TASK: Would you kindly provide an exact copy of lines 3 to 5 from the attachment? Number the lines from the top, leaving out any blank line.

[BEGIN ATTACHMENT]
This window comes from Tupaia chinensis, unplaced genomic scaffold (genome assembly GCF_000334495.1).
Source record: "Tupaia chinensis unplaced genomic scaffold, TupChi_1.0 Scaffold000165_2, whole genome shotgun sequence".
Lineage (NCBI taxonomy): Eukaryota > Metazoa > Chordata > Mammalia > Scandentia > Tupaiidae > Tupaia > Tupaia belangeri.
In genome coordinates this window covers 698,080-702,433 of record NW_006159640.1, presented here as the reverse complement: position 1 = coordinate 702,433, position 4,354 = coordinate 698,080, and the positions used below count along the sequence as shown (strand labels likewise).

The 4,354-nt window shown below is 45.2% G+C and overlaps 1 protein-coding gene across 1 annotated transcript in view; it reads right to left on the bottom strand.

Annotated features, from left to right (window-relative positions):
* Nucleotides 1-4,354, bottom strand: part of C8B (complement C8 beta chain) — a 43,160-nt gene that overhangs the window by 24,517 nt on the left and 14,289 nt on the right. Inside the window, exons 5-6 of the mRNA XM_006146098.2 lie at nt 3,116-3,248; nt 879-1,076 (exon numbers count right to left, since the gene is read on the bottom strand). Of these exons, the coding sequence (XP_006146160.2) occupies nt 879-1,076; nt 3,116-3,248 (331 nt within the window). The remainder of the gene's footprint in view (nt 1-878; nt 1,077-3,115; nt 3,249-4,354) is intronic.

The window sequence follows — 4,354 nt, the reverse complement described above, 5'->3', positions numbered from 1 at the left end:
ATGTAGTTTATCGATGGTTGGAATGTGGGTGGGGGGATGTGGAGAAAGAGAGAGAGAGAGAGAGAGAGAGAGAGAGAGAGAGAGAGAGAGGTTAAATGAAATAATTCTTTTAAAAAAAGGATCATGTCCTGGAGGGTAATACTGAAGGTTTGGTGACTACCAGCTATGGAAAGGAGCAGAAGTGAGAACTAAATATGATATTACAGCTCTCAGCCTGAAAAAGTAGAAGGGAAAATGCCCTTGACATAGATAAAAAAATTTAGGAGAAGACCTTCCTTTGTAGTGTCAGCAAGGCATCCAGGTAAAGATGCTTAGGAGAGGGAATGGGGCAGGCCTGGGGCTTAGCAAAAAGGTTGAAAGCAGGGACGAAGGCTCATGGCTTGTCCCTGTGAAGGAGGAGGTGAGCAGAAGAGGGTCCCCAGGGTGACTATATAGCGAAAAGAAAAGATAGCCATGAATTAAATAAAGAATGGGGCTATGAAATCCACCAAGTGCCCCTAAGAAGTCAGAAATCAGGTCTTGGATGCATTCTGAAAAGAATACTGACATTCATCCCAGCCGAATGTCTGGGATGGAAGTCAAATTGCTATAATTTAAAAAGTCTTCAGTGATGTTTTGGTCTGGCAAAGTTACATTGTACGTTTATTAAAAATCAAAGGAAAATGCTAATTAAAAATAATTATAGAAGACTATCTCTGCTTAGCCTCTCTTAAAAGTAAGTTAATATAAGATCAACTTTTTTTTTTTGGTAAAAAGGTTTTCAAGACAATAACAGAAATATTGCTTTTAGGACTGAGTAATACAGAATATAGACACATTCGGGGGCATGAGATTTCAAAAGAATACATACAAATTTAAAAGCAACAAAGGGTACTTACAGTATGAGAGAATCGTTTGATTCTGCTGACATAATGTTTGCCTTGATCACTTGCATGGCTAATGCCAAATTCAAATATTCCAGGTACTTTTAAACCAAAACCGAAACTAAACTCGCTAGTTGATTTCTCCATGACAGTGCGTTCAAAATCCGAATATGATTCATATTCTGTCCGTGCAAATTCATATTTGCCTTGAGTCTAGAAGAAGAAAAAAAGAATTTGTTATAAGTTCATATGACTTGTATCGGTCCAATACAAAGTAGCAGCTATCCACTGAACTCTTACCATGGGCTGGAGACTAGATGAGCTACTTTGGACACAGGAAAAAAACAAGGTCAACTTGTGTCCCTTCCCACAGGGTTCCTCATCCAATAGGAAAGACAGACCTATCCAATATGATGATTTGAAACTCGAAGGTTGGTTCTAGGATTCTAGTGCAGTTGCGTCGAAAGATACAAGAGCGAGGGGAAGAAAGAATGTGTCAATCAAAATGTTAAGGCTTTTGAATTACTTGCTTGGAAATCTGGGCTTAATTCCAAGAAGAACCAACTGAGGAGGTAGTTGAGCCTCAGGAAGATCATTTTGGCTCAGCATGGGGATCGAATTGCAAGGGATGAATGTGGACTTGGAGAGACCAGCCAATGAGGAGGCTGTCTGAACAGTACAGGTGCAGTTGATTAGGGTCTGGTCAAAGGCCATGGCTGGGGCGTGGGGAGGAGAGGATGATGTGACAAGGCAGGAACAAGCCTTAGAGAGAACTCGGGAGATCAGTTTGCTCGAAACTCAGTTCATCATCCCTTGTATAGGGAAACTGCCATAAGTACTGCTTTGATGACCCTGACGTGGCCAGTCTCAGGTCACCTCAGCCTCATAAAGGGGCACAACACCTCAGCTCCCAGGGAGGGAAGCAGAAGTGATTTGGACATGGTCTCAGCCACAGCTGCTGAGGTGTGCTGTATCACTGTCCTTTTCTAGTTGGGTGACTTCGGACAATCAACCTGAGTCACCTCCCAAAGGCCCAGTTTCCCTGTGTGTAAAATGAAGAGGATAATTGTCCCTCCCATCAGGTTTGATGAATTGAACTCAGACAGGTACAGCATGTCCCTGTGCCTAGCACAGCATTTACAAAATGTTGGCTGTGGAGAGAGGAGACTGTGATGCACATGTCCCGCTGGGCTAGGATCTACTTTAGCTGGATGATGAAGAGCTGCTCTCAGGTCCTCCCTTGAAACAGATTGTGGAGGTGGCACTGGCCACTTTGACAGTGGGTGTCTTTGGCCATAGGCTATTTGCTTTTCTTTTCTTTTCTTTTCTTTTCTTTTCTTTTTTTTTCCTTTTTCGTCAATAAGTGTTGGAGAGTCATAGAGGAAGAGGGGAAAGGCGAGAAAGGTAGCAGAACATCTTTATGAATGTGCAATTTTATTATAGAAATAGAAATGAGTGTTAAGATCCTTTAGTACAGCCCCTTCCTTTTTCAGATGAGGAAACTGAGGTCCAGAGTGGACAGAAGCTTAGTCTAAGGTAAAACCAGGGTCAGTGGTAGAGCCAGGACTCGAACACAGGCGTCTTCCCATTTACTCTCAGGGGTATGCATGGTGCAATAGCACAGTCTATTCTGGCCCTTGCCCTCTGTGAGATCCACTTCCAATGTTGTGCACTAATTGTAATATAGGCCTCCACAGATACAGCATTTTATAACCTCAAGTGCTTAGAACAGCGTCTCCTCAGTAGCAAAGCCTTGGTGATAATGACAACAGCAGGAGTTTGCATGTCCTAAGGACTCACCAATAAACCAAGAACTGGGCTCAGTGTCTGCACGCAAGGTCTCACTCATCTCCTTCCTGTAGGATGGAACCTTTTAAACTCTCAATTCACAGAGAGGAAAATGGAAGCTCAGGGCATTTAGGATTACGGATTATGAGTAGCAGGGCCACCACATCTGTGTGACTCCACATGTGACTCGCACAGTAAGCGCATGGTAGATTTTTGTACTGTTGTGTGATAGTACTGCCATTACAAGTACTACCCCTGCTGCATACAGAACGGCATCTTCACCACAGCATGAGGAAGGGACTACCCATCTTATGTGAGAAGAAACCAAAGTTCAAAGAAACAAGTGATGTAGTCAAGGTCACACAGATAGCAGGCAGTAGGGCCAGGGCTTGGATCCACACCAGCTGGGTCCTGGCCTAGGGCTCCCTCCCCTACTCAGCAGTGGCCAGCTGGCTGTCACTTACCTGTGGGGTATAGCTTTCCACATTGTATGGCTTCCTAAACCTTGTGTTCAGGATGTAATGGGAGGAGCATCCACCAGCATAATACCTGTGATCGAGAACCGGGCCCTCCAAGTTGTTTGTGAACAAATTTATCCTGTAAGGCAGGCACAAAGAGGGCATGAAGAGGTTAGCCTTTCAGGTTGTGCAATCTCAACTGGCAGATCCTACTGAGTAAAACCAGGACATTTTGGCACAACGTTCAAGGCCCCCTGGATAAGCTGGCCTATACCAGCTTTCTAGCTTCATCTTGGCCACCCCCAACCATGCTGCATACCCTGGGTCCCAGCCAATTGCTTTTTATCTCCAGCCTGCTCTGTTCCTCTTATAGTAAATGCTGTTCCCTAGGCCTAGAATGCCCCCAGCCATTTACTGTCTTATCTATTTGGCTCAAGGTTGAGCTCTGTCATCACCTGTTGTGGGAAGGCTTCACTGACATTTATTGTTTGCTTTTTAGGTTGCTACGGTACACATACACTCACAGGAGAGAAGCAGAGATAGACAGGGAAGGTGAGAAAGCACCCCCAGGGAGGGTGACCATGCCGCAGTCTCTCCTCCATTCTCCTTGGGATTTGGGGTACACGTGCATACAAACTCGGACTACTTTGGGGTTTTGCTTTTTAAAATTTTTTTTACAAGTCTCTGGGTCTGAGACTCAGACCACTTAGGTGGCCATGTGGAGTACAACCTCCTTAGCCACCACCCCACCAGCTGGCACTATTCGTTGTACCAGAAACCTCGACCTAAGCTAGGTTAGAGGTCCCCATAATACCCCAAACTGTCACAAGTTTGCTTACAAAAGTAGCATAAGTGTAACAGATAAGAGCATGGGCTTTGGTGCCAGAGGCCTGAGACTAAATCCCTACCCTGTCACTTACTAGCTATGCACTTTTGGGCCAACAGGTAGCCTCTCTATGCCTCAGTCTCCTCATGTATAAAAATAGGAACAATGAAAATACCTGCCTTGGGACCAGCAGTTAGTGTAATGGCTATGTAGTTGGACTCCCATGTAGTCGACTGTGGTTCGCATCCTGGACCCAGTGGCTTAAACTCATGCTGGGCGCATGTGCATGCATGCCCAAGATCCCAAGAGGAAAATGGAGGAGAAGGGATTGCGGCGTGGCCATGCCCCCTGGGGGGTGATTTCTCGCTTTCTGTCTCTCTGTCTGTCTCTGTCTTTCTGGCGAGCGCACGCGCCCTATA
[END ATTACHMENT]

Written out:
Lineage (NCBI taxonomy): Eukaryota > Metazoa > Chordata > Mammalia > Scandentia > Tupaiidae > Tupaia > Tupaia belangeri.
In genome coordinates this window covers 698,080-702,433 of record NW_006159640.1, presented here as the reverse complement: position 1 = coordinate 702,433, position 4,354 = coordinate 698,080, and the positions used below count along the sequence as shown (strand labels likewise).

The 4,354-nt window shown below is 45.2% G+C and overlaps 1 protein-coding gene across 1 annotated transcript in view; it reads right to left on the bottom strand.